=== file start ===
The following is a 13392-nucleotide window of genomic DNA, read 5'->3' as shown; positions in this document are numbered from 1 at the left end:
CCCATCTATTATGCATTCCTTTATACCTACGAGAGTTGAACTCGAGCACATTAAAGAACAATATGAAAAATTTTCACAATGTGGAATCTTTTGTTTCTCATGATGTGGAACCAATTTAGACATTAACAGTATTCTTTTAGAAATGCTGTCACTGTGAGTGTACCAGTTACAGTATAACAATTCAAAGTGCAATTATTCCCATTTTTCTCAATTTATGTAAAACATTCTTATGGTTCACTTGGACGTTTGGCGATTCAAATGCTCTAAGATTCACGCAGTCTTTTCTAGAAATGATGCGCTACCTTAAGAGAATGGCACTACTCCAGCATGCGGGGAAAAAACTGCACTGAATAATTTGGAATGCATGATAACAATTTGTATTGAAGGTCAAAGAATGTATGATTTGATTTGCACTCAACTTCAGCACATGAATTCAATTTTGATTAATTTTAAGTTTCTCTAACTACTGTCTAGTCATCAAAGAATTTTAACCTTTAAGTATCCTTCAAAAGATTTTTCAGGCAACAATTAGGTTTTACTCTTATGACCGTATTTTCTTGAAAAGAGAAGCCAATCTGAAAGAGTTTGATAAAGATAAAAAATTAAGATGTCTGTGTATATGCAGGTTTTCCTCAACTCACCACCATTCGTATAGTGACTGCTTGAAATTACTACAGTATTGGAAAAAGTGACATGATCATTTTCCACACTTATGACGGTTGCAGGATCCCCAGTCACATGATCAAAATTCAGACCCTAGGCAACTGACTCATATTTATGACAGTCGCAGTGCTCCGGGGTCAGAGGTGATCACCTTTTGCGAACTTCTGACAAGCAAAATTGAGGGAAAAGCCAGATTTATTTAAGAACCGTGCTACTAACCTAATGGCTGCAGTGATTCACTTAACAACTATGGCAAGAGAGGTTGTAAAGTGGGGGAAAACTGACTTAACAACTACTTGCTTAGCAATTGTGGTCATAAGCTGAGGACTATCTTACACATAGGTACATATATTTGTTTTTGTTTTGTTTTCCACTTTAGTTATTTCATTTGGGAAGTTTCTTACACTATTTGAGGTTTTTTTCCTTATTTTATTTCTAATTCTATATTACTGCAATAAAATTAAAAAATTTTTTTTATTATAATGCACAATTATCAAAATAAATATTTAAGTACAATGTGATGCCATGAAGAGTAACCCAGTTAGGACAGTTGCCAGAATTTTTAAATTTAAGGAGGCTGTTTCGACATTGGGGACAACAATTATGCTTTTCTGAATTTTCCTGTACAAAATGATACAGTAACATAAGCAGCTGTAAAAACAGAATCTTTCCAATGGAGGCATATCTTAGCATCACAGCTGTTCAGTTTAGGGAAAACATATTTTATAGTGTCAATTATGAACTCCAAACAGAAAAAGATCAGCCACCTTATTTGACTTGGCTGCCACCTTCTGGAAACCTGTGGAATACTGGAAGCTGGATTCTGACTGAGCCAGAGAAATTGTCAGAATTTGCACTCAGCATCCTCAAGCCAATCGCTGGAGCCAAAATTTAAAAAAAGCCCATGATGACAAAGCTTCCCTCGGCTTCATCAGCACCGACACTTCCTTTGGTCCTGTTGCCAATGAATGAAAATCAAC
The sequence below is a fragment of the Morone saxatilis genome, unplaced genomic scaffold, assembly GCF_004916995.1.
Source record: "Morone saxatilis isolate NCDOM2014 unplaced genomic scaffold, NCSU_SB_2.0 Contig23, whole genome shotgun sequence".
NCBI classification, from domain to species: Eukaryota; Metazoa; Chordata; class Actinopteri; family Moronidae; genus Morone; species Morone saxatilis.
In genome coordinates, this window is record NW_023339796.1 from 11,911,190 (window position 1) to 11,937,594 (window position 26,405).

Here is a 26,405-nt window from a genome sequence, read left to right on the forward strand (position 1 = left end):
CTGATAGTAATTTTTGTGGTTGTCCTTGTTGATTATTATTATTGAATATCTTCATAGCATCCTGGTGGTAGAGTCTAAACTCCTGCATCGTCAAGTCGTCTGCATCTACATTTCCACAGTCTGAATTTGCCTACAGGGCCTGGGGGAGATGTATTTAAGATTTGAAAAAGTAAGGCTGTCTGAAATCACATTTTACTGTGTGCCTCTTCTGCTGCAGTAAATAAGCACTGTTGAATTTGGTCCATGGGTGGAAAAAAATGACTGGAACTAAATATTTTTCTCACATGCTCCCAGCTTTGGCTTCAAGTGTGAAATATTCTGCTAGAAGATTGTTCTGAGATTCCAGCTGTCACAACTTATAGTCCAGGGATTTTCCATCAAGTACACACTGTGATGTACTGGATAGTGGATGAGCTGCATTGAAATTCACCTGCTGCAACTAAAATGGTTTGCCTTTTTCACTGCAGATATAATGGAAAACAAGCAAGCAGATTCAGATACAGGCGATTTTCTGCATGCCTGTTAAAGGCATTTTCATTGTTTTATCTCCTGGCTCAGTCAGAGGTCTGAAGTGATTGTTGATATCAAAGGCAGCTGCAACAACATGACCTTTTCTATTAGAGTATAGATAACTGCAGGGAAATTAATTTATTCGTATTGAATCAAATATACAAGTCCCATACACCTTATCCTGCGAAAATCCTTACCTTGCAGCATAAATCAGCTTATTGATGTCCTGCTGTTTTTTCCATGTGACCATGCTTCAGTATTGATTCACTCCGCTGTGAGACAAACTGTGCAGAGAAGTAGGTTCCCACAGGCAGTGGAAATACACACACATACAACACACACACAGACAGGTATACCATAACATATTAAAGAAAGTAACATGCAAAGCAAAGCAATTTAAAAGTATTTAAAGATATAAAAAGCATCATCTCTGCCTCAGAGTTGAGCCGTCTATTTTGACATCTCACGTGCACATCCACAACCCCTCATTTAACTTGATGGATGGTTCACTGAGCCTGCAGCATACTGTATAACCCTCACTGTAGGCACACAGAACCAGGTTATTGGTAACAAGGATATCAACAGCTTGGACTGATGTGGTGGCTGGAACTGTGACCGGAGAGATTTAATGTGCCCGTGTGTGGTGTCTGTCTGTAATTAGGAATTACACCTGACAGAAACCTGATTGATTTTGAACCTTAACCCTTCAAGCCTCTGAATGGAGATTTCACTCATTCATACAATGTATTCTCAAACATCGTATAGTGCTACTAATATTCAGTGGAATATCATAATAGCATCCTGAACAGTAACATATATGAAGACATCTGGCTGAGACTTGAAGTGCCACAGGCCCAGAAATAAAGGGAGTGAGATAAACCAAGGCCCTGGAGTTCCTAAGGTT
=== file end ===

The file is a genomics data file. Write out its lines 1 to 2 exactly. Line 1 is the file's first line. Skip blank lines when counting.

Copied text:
The following is a 13392-nucleotide window of genomic DNA, read 5'->3' as shown; positions in this document are numbered from 1 at the left end:
CCCATCTATTATGCATTCCTTTATACCTACGAGAGTTGAACTCGAGCACATTAAAGAACAATATGAAAAATTTTCACAATGTGGAATCTTTTGTTTCTCATGATGTGGAACCAATTTAGACATTAACAGTATTCTTTTAGAAATGCTGTCACTGTGAGTGTACCAGTTACAGTATAACAATTCAAAGTGCAATTATTCCCATTTTTCTCAATTTATGTAAAACATTCTTATGGTTCACTTGGACGTTTGGCGATTCAAATGCTCTAAGATTCACGCAGTCTTTTCTAGAAATGATGCGCTACCTTAAGAGAATGGCACTACTCCAGCATGCGGGGAAAAAACTGCACTGAATAATTTGGAATGCATGATAACAATTTGTATTGAAGGTCAAAGAATGTATGATTTGATTTGCACTCAACTTCAGCACATGAATTCAATTTTGATTAATTTTAAGTTTCTCTAACTACTGTCTAGTCATCAAAGAATTTTAACCTTTAAGTATCCTTCAAAAGATTTTTCAGGCAACAATTAGGTTTTACTCTTATGACCGTATTTTCTTGAAAAGAGAAGCCAATCTGAAAGAGTTTGATAAAGATAAAAAATTAAGATGTCTGTGTATATGCAGGTTTTCCTCAACTCACCACCATTCGTATAGTGACTGCTTGAAATTACTACAGTATTGGAAAAAGTGACATGATCATTTTCCACACTTATGACGGTTGCAGGATCCCCAGTCACATGATCAAAATTCAGACCCTAGGCAACTGACTCATATTTATGACAGTCGCAGTGCTCCGGGGTCAGAGGTGATCACCTTTTGCGAACTTCTGACAAGCAAAATTGAGGGAAAAGCCAGATTTATTTAAGAACCGTGCTACTAACCTAATGGCTGCAGTGATTCACTTAACAACTATGGCAAGAGAGGTTGTAAAGTGGGGGAAAACTGACTTAACAACTACTTGCTTAGCAATTGTGGTCATAAGCTGAGGACTATCTTACACATAGGTACATATATTTGTTTTTGTTTTGTTTTCCACTTTAGTTATTTCATTTGGGAAGTTTCTTACACTATTTGAGGTTTTTTTCCTTATTTTATTTCTAATTCTATATTACTGCAATAAAATTAAAAAATTTTTTTTATTATAATGCACAATTATCAAAATAAATATTTAAGTACAATGTGATGCCATGAAGAGTAACCCAGTTAGGACAGTTGCCAGAATTTTTAAATTTAAGGAGGCTGTTTCGACATTGGGGACAACAATTATGCTTTTCTGAATTTTCCTGTACAAAATGATACAGTAACATAAGCAGCTGTAAAAACAGAATCTTTCCAATGGAGGCATATCTTAGCATCACAGCTGTTCAGTTTAGGGAAAACATATTTTATAGTGTCAATTATGAACTCCAAACAGAAAAAGATCAGCCACCTTATTTGACTTGGCTGCCACCTTCTGGAAACCTGTGGAATACTGGAAGCTGGATTCTGACTGAGCCAGAGAAATTGTCAGAATTTGCACTCAGCATCCTCAAGCCAATCGCTGGAGCCAAAATTTAAAAAAAGCCCATGATGACAAAGCTTCCCTCGGCTTCATCAGCACCGACACTTCCTTTGGTCCTGTTGCCAATGAATGAAAATCAAC